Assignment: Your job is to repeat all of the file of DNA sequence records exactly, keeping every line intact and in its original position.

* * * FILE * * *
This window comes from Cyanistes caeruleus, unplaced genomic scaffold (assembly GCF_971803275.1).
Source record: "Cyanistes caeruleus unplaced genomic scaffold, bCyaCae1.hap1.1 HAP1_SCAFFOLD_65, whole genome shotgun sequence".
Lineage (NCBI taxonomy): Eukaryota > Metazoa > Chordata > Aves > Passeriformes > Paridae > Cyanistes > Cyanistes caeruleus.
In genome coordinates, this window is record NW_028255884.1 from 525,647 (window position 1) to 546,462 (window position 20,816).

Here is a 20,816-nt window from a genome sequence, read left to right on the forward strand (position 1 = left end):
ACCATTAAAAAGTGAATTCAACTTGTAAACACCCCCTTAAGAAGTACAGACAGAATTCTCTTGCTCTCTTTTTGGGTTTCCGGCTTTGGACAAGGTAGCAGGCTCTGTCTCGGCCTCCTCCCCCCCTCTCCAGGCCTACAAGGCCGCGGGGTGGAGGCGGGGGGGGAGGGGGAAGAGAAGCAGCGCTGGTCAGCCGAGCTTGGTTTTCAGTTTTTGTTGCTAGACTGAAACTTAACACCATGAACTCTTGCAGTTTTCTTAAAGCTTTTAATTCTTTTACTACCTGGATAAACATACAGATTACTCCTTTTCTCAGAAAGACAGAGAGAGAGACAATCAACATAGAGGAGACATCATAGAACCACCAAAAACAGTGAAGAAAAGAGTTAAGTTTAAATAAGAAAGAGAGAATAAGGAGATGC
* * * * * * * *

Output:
This window comes from Cyanistes caeruleus, unplaced genomic scaffold (assembly GCF_971803275.1).
Source record: "Cyanistes caeruleus unplaced genomic scaffold, bCyaCae1.hap1.1 HAP1_SCAFFOLD_65, whole genome shotgun sequence".
Lineage (NCBI taxonomy): Eukaryota > Metazoa > Chordata > Aves > Passeriformes > Paridae > Cyanistes > Cyanistes caeruleus.
In genome coordinates, this window is record NW_028255884.1 from 525,647 (window position 1) to 546,462 (window position 20,816).

Here is a 20,816-nt window from a genome sequence, read left to right on the forward strand (position 1 = left end):
ACCATTAAAAAGTGAATTCAACTTGTAAACACCCCCTTAAGAAGTACAGACAGAATTCTCTTGCTCTCTTTTTGGGTTTCCGGCTTTGGACAAGGTAGCAGGCTCTGTCTCGGCCTCCTCCCCCCCTCTCCAGGCCTACAAGGCCGCGGGGTGGAGGCGGGGGGGGAGGGGGAAGAGAAGCAGCGCTGGTCAGCCGAGCTTGGTTTTCAGTTTTTGTTGCTAGACTGAAACTTAACACCATGAACTCTTGCAGTTTTCTTAAAGCTTTTAATTCTTTTACTACCTGGATAAACATACAGATTACTCCTTTTCTCAGAAAGACAGAGAGAGAGACAATCAACATAGAGGAGACATCATAGAACCACCAAAAACAGTGAAGAAAAGAGTTAAGTTTAAATAAGAAAGAGAGAATAAGGAGATGC